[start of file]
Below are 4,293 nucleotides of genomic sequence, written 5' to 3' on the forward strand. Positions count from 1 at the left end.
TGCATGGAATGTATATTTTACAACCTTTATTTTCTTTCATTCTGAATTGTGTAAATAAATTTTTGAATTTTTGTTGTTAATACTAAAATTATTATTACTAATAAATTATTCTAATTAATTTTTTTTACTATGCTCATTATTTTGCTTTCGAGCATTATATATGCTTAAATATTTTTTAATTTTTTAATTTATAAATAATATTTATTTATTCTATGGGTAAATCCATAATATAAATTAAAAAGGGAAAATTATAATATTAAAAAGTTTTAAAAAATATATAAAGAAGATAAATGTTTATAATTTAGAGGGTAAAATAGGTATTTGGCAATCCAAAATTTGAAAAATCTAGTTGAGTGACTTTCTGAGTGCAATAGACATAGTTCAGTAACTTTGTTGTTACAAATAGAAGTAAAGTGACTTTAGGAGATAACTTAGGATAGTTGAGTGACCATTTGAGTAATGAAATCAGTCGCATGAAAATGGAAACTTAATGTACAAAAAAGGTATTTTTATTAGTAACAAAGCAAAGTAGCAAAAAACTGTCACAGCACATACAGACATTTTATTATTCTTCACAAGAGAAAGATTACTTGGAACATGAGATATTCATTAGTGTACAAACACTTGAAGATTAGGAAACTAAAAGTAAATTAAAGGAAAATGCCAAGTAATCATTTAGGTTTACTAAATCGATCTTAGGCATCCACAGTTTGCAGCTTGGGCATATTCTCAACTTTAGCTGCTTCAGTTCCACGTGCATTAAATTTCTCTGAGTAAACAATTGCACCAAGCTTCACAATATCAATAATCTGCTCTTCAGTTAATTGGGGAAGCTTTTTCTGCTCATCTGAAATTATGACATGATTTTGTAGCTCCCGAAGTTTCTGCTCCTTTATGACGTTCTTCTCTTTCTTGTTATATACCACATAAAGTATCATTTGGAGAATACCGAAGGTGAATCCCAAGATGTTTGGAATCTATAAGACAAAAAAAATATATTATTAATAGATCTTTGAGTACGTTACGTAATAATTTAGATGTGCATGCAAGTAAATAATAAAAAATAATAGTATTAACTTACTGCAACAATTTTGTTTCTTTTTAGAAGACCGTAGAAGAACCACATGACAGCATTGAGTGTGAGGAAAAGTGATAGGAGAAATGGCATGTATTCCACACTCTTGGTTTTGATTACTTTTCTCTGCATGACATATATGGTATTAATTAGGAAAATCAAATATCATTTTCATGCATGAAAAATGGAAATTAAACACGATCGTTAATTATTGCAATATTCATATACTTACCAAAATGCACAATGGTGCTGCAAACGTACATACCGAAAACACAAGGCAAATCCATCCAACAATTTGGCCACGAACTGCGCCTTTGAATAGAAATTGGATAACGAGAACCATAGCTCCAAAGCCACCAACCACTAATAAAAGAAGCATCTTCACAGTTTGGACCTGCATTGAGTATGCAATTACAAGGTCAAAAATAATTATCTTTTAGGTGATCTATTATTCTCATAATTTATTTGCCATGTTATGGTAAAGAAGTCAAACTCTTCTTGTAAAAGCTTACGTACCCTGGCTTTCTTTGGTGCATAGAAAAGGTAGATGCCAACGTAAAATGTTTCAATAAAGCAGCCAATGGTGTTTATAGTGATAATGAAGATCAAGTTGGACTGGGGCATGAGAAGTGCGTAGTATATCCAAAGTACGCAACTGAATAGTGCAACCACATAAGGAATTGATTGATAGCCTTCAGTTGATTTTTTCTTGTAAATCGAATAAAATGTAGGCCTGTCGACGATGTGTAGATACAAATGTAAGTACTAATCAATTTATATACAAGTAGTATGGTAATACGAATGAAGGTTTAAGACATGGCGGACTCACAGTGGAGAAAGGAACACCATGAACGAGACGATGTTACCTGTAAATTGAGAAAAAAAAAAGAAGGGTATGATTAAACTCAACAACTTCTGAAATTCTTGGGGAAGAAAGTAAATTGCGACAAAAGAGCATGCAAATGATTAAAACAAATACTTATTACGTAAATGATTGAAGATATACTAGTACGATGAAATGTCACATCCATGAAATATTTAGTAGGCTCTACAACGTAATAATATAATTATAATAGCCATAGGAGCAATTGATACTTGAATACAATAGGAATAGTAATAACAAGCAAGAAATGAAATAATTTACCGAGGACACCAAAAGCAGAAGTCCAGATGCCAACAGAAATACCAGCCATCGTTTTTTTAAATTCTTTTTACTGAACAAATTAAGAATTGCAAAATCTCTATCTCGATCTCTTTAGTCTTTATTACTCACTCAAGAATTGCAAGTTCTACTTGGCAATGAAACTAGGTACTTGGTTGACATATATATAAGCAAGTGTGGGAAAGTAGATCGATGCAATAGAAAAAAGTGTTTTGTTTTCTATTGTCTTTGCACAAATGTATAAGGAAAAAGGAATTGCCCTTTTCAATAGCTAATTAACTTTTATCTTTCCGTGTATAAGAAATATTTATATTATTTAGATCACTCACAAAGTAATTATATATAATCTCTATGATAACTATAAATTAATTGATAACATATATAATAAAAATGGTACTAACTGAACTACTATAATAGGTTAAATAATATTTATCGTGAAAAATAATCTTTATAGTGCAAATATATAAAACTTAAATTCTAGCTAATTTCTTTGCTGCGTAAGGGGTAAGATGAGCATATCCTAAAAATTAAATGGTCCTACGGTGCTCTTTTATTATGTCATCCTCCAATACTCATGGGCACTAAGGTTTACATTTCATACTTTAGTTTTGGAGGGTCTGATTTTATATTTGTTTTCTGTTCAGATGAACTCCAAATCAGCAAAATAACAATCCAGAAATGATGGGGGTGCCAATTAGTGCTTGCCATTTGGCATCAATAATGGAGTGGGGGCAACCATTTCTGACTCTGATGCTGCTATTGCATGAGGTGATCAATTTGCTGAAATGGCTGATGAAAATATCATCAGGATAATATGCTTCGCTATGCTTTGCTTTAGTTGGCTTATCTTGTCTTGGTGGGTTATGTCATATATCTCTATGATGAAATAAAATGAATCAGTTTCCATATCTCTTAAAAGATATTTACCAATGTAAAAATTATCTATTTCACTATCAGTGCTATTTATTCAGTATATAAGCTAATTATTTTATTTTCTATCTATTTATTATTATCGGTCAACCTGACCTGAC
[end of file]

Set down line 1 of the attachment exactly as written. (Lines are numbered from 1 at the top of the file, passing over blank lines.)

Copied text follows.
Below are 4,293 nucleotides of genomic sequence, written 5' to 3' on the forward strand. Positions count from 1 at the left end.